Steelhead show signs of rebound in San Luis Obispo County

Gone are the days when coastal streams in San Luis Obispo County teemed with large steelhead trout. Migration barriers and habitat destruction over the past century have reduced the numbers of the iridescent fish to a fraction of their historic levels.

However, the fish are beginning to stage a comeback, thanks to the coordinated restoration efforts of numerous conservation groups and government agencies. That’s the conclusion of the state Ocean Protection Council in a recently published resource evaluation.

According to the report, 18 streams in San Luis Obispo County have historically had steelhead. Of those, five are considered regionally significant including Arroyo de la Cruz, Santa Rosa, Chorro, San Luis Obispo and Arroyo Grande creeks.

Steelhead are an anadromous form of rainbow trout. Like salmon, they spend most of their lives in the ocean but spawn in freshwater rivers and streams.

Fish south of the Golden Gate must spawn in streams that experience significant seasonal fluctuations in flow, creating an additional challenge for them. Steelhead in San Luis Obispo County are listed as “threatened” under the federal Endangered Species Act.

The largest steelhead watershed in the county is San Luis Creek, which covers 85 square miles and accounts for about a quarter of the available rearing habitat. Including tributaries, it holds 30 miles of stream habitat.

A 2008 assessment put San Luis Creek’s steelhead population at 37,000 fish, most found in the lower reaches of the creek. They range from Avila Beach to the foot of the Cuesta Grade at Stagecoach Road.

“There’s a healthy number of fish in the creek,” said Freddy Otte, San Luis Obispo city biologist. “The watershed is basically open, and the habitat as a whole is pretty good.”

That’s due to the efforts in recent years of various agencies as well as the Land Conservancy of San Luis Obispo County to improve San Luis Creek as steelhead habitat. Similar efforts are under way in other creeks, such as Chorro Creek, the main creek flowing into Morro Bay.

Steelhead face several modern challenges when they swim upstream to spawn, said Jon Hall, watershed restoration coordinator with the Morro Bay National Estuary Program. Restoration efforts focus on removing these problems. They are:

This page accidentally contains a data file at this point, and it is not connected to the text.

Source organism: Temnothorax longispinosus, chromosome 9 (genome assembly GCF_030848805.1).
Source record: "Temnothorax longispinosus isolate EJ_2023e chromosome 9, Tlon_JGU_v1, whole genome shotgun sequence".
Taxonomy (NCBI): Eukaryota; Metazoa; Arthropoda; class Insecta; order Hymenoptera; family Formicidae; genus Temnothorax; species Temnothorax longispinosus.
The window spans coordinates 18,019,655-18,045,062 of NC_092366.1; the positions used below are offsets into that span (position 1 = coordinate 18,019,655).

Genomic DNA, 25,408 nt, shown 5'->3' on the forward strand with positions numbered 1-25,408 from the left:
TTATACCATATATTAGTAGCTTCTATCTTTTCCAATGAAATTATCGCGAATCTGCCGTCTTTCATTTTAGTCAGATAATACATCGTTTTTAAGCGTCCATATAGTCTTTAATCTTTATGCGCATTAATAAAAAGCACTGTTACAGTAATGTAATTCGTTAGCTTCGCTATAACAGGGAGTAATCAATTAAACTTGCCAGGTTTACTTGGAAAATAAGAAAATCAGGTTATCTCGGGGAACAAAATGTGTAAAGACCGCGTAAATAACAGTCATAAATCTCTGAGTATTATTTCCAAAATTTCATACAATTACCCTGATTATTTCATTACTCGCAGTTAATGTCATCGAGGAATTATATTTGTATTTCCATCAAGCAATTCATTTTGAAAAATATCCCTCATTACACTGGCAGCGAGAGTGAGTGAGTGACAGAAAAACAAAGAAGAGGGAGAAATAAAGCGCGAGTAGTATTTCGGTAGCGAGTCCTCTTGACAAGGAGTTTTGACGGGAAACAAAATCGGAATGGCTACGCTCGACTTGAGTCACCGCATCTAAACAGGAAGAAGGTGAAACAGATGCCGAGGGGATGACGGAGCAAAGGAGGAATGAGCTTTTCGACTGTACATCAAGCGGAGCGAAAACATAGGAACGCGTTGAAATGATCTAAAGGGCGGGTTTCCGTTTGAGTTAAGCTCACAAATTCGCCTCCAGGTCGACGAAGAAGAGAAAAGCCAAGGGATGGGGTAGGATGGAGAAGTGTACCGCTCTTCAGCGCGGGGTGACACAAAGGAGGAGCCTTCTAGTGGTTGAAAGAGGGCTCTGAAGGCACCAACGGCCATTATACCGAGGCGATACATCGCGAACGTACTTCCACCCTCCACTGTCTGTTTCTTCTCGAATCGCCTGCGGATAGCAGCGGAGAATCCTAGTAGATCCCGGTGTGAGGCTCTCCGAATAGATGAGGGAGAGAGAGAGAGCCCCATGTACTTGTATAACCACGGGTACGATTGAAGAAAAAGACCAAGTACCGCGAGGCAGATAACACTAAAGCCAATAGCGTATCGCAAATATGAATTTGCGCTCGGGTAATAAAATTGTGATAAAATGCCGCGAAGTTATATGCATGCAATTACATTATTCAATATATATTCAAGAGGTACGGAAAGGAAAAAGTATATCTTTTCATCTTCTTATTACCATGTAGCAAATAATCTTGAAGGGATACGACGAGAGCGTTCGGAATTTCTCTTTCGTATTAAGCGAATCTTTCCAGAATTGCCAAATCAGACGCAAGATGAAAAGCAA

Barriers: These are man-made structures, such as dams, weirs and culverts, which prevent steelhead from swimming upstream.

Sedimentation: Steelhead need clean gravel beds, called redds, to spawn in. Erosion releases sediment into creeks that covers redds with silt. Bank stabilization is a way to minimize silting.

Low flows: Steelhead need a healthy flow of water to swim upstream. Reducing irrigated agriculture from areas adjacent to the stream leaves more water for in-stream uses. A Fish and Game wildlife refuge below Hollister Peak, which used to be an avocado orchard, serves this function for Chorro Creek.

Invasive species: Many non-native plant species clog streams and suck up large amounts of water. Steelhead in Chorro Creek also face competition from non-native pikeminnows.

With many of these barriers removed, steelhead are now being found in some unlikely places. Dennis Michniuk, district fisheries biologist with the Department of Fish and Game, said he once found several dead adult steelhead in an unnamed tributary off Tank Farm Road in San Luis Obispo that had probably died after spawning.

“They are pretty tough fish,” he said. “I even see a lot of fish in the creek tunnel downtown.”Healthy steelhead populations like this serve an important function. They can establish new populations in other coastal streams in the area, Otte said.

In addition to the Land Conservancy and Estuary Program, Central Coast Salmon Enhancement, California Conservation Corps and Coastal San Luis Resource Conservation District have been active in steelhead restoration work. They have banded together to form the Central Coast Steelhead Initiative to coordinate activities, Hall said.

These groups work with their counterparts in Santa Barbara and Ventura counties as part of a group calling itself the Tri County Fish Team. They are guardedly optimistic about the long-term outlook for steelhead.

More work on many levels still needs to be done to ensure the survival of the species, Otte said.“A healthy ocean environment is also needed to get a full recovery, so it is not clear whether the fishery can ever recover to its historic levels,” he said.

For more information about the Southern Steelhead Resources Evaluation, go to www.opc.ca.gov.